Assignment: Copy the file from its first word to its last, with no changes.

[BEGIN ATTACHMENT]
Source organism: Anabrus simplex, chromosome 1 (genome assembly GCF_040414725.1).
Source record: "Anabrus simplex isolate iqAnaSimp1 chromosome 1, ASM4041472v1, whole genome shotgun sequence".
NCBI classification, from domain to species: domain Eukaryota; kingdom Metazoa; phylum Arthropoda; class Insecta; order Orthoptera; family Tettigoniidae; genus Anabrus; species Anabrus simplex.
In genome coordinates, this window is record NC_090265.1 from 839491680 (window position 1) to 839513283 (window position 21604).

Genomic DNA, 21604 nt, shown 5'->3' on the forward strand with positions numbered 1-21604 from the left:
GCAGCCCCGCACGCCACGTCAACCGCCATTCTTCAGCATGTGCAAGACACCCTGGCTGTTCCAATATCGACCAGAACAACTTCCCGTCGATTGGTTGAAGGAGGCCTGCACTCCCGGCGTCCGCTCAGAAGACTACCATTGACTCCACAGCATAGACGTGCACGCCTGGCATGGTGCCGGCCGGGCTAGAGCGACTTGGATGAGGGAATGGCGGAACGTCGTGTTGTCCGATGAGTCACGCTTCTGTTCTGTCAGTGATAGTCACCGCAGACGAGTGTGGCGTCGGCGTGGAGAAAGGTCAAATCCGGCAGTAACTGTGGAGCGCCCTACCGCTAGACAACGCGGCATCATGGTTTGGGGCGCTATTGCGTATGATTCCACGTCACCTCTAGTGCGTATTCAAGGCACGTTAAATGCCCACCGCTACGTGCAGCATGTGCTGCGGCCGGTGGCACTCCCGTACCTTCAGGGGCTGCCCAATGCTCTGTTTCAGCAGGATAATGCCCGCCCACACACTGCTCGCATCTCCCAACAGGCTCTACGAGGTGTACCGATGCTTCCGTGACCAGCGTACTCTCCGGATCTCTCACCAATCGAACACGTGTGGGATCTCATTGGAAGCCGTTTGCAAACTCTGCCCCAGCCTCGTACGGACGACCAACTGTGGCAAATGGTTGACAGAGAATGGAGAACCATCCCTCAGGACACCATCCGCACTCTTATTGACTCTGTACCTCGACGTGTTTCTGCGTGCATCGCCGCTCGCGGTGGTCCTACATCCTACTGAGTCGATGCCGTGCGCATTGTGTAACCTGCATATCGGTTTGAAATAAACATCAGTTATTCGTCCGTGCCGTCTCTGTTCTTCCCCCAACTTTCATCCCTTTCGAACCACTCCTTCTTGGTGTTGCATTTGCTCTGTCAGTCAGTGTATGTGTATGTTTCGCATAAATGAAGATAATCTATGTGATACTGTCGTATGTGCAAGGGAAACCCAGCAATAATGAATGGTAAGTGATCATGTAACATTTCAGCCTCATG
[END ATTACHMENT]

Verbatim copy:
Source organism: Anabrus simplex, chromosome 1 (genome assembly GCF_040414725.1).
Source record: "Anabrus simplex isolate iqAnaSimp1 chromosome 1, ASM4041472v1, whole genome shotgun sequence".
NCBI classification, from domain to species: domain Eukaryota; kingdom Metazoa; phylum Arthropoda; class Insecta; order Orthoptera; family Tettigoniidae; genus Anabrus; species Anabrus simplex.
In genome coordinates, this window is record NC_090265.1 from 839491680 (window position 1) to 839513283 (window position 21604).

Genomic DNA, 21604 nt, shown 5'->3' on the forward strand with positions numbered 1-21604 from the left:
GCAGCCCCGCACGCCACGTCAACCGCCATTCTTCAGCATGTGCAAGACACCCTGGCTGTTCCAATATCGACCAGAACAACTTCCCGTCGATTGGTTGAAGGAGGCCTGCACTCCCGGCGTCCGCTCAGAAGACTACCATTGACTCCACAGCATAGACGTGCACGCCTGGCATGGTGCCGGCCGGGCTAGAGCGACTTGGATGAGGGAATGGCGGAACGTCGTGTTGTCCGATGAGTCACGCTTCTGTTCTGTCAGTGATAGTCACCGCAGACGAGTGTGGCGTCGGCGTGGAGAAAGGTCAAATCCGGCAGTAACTGTGGAGCGCCCTACCGCTAGACAACGCGGCATCATGGTTTGGGGCGCTATTGCGTATGATTCCACGTCACCTCTAGTGCGTATTCAAGGCACGTTAAATGCCCACCGCTACGTGCAGCATGTGCTGCGGCCGGTGGCACTCCCGTACCTTCAGGGGCTGCCCAATGCTCTGTTTCAGCAGGATAATGCCCGCCCACACACTGCTCGCATCTCCCAACAGGCTCTACGAGGTGTACCGATGCTTCCGTGACCAGCGTACTCTCCGGATCTCTCACCAATCGAACACGTGTGGGATCTCATTGGAAGCCGTTTGCAAACTCTGCCCCAGCCTCGTACGGACGACCAACTGTGGCAAATGGTTGACAGAGAATGGAGAACCATCCCTCAGGACACCATCCGCACTCTTATTGACTCTGTACCTCGACGTGTTTCTGCGTGCATCGCCGCTCGCGGTGGTCCTACATCCTACTGAGTCGATGCCGTGCGCATTGTGTAACCTGCATATCGGTTTGAAATAAACATCAGTTATTCGTCCGTGCCGTCTCTGTTCTTCCCCCAACTTTCATCCCTTTCGAACCACTCCTTCTTGGTGTTGCATTTGCTCTGTCAGTCAGTGTATGTGTATGTTTCGCATAAATGAAGATAATCTATGTGATACTGTCGTATGTGCAAGGGAAACCCAGCAATAATGAATGGTAAGTGATCATGTAACATTTCAGCCTCATG